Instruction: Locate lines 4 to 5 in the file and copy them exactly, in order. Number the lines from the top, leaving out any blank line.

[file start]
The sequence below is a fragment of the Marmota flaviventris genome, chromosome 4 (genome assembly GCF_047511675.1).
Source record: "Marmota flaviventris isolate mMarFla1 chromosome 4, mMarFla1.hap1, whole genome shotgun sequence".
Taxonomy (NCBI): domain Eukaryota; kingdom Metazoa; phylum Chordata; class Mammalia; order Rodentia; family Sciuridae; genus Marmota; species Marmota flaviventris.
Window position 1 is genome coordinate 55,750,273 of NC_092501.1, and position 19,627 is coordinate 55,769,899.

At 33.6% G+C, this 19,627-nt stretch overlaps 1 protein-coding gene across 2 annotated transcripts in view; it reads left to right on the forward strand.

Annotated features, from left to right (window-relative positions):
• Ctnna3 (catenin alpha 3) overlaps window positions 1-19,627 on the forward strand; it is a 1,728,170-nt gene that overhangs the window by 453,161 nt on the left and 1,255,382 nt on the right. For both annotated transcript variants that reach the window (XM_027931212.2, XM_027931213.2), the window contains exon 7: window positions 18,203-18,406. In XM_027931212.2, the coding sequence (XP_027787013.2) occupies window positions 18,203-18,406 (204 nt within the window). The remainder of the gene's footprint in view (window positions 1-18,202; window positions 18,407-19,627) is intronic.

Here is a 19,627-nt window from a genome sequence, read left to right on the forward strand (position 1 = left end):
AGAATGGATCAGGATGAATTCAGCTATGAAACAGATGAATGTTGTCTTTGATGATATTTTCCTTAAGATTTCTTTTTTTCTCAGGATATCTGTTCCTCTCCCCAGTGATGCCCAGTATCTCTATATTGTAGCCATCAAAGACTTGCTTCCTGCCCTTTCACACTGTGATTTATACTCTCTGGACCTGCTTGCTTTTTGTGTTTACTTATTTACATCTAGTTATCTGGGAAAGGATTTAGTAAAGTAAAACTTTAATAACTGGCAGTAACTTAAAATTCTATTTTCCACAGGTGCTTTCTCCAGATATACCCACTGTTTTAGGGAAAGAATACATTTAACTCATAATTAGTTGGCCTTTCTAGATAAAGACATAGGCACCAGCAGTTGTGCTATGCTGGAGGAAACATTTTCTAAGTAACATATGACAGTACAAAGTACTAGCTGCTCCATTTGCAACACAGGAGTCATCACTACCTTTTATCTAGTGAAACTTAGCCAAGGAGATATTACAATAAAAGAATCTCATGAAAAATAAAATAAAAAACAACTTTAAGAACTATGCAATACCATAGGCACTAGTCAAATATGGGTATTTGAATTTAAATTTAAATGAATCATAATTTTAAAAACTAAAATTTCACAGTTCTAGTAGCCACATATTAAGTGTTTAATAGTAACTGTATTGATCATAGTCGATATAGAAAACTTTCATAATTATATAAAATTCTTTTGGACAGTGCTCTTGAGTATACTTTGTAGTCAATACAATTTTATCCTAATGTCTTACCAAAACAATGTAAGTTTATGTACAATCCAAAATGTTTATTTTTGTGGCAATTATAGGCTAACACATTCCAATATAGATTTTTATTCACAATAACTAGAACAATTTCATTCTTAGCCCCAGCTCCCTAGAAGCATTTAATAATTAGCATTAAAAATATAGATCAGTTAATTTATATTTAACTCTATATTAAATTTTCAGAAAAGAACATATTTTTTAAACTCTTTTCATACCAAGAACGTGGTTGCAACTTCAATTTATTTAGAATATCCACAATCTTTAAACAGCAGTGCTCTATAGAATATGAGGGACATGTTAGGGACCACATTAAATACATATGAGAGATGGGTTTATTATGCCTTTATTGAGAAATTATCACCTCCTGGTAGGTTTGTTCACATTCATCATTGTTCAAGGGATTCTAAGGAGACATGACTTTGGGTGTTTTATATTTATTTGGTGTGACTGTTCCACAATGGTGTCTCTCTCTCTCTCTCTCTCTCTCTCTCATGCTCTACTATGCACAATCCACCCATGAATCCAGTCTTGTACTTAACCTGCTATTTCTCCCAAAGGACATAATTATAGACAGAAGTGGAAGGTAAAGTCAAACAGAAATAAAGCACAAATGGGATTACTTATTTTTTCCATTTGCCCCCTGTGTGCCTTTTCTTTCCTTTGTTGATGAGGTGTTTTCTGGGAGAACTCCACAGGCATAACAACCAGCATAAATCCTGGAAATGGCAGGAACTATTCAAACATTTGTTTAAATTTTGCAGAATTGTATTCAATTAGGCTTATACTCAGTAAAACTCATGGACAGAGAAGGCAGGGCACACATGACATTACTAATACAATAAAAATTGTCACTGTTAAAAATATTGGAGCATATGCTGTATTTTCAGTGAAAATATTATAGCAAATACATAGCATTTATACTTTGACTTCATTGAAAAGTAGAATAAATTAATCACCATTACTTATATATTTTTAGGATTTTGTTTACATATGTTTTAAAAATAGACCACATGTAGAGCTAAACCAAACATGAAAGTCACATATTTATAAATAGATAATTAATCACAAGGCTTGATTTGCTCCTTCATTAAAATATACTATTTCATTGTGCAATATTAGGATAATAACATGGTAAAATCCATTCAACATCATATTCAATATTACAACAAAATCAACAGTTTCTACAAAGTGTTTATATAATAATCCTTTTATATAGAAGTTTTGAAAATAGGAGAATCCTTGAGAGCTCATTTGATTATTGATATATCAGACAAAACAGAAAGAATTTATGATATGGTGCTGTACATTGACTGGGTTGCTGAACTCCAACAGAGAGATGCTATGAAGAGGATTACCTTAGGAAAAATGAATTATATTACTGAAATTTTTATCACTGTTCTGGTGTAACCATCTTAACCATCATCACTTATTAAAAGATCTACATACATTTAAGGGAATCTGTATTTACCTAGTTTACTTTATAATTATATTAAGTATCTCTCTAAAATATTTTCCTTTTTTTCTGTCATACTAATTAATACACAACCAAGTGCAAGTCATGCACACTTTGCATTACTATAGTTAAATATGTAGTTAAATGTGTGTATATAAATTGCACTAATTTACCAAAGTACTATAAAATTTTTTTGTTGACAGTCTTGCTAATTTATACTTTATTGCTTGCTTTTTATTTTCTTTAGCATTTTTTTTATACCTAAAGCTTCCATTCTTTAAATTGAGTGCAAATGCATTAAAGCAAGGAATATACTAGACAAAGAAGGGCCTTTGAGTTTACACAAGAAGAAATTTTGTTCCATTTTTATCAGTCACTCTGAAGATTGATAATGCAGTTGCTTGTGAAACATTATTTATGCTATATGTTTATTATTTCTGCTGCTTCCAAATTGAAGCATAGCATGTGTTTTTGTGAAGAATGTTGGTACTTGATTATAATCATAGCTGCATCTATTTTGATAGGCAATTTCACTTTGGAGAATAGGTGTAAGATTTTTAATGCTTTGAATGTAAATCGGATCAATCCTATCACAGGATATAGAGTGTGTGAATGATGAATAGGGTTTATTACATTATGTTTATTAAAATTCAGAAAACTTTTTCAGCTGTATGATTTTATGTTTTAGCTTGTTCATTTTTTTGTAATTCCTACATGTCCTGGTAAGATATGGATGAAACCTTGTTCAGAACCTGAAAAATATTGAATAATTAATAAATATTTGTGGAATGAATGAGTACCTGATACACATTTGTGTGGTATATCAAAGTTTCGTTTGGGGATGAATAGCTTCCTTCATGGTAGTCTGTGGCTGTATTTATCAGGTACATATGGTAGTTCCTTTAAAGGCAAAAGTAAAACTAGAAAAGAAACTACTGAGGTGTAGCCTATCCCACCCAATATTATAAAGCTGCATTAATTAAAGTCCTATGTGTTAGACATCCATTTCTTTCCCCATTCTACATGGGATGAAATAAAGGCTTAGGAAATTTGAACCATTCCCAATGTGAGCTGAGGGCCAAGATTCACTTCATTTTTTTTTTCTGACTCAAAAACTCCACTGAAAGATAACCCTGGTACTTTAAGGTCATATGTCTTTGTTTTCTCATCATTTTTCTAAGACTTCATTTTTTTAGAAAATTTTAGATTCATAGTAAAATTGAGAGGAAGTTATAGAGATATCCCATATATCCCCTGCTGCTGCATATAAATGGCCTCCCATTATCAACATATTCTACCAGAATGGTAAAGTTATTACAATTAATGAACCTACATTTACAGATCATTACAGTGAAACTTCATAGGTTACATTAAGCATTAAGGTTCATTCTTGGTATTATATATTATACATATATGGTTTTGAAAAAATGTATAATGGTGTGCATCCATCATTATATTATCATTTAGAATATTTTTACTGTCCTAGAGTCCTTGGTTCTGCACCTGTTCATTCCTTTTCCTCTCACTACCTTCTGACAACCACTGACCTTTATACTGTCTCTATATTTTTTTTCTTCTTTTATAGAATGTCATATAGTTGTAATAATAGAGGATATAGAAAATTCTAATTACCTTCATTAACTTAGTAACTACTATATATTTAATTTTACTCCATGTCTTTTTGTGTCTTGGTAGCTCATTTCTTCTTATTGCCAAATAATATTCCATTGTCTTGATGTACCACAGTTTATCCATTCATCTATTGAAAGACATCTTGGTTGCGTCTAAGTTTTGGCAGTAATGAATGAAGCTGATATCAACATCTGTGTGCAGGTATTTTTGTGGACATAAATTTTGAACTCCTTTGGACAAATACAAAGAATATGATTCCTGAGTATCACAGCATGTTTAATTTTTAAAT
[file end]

Window position 1 is genome coordinate 55,750,273 of NC_092501.1, and position 19,627 is coordinate 55,769,899.

At 33.6% G+C, this 19,627-nt stretch overlaps 1 protein-coding gene across 2 annotated transcripts in view; it reads left to right on the forward strand.